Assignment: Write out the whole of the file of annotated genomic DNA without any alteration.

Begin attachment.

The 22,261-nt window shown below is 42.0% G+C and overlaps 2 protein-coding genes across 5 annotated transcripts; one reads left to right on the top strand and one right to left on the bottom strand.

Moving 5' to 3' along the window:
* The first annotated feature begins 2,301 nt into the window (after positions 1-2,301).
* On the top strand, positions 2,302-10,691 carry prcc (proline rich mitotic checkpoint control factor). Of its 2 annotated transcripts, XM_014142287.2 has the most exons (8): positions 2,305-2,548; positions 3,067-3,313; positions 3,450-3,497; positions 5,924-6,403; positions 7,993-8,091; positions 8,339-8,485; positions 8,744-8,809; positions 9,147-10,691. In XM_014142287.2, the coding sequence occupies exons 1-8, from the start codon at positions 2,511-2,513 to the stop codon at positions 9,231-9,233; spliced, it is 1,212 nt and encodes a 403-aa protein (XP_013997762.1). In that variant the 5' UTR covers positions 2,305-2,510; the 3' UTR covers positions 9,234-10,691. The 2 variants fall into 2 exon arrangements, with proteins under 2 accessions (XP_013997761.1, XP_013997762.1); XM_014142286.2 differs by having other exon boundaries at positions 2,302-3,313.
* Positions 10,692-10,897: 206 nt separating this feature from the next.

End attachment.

The 22,261-nt window shown below is 42.0% G+C and overlaps 2 protein-coding genes across 5 annotated transcripts; one reads left to right on the top strand and one right to left on the bottom strand.

Moving 5' to 3' along the window:
* The first annotated feature begins 2,301 nt into the window (after positions 1-2,301).
* On the top strand, positions 2,302-10,691 carry prcc (proline rich mitotic checkpoint control factor). Of its 2 annotated transcripts, XM_014142287.2 has the most exons (8): positions 2,305-2,548; positions 3,067-3,313; positions 3,450-3,497; positions 5,924-6,403; positions 7,993-8,091; positions 8,339-8,485; positions 8,744-8,809; positions 9,147-10,691. In XM_014142287.2, the coding sequence occupies exons 1-8, from the start codon at positions 2,511-2,513 to the stop codon at positions 9,231-9,233; spliced, it is 1,212 nt and encodes a 403-aa protein (XP_013997762.1). In that variant the 5' UTR covers positions 2,305-2,510; the 3' UTR covers positions 9,234-10,691. The 2 variants fall into 2 exon arrangements, with proteins under 2 accessions (XP_013997761.1, XP_013997762.1); XM_014142286.2 differs by having other exon boundaries at positions 2,302-3,313.
* Positions 10,692-10,897: 206 nt separating this feature from the next.